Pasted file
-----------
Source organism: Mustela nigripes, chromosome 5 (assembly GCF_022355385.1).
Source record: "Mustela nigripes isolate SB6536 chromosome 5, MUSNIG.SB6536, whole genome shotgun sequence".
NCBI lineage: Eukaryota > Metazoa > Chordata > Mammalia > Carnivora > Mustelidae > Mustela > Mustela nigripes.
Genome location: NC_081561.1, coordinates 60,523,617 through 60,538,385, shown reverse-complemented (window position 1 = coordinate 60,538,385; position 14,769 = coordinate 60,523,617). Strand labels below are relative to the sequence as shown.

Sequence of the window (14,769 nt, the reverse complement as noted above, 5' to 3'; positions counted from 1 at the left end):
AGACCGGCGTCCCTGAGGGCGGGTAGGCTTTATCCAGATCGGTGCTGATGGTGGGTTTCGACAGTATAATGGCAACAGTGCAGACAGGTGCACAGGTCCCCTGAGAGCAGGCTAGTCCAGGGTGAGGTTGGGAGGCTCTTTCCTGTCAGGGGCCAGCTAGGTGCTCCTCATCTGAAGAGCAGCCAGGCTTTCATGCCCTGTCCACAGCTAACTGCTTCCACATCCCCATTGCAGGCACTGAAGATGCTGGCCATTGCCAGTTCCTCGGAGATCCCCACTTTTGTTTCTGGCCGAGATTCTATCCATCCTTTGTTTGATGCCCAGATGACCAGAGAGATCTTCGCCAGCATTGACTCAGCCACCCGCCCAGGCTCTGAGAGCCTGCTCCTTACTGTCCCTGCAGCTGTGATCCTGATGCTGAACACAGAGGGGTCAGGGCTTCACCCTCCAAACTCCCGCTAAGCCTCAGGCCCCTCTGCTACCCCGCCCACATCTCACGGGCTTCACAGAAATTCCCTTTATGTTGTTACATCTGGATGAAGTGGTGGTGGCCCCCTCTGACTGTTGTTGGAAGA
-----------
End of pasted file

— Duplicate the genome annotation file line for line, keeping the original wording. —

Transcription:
Source organism: Mustela nigripes, chromosome 5 (assembly GCF_022355385.1).
Source record: "Mustela nigripes isolate SB6536 chromosome 5, MUSNIG.SB6536, whole genome shotgun sequence".
NCBI lineage: Eukaryota > Metazoa > Chordata > Mammalia > Carnivora > Mustelidae > Mustela > Mustela nigripes.
Genome location: NC_081561.1, coordinates 60,523,617 through 60,538,385, shown reverse-complemented (window position 1 = coordinate 60,538,385; position 14,769 = coordinate 60,523,617). Strand labels below are relative to the sequence as shown.

Sequence of the window (14,769 nt, the reverse complement as noted above, 5' to 3'; positions counted from 1 at the left end):
AGACCGGCGTCCCTGAGGGCGGGTAGGCTTTATCCAGATCGGTGCTGATGGTGGGTTTCGACAGTATAATGGCAACAGTGCAGACAGGTGCACAGGTCCCCTGAGAGCAGGCTAGTCCAGGGTGAGGTTGGGAGGCTCTTTCCTGTCAGGGGCCAGCTAGGTGCTCCTCATCTGAAGAGCAGCCAGGCTTTCATGCCCTGTCCACAGCTAACTGCTTCCACATCCCCATTGCAGGCACTGAAGATGCTGGCCATTGCCAGTTCCTCGGAGATCCCCACTTTTGTTTCTGGCCGAGATTCTATCCATCCTTTGTTTGATGCCCAGATGACCAGAGAGATCTTCGCCAGCATTGACTCAGCCACCCGCCCAGGCTCTGAGAGCCTGCTCCTTACTGTCCCTGCAGCTGTGATCCTGATGCTGAACACAGAGGGGTCAGGGCTTCACCCTCCAAACTCCCGCTAAGCCTCAGGCCCCTCTGCTACCCCGCCCACATCTCACGGGCTTCACAGAAATTCCCTTTATGTTGTTACATCTGGATGAAGTGGTGGTGGCCCCCTCTGACTGTTGTTGGAAGA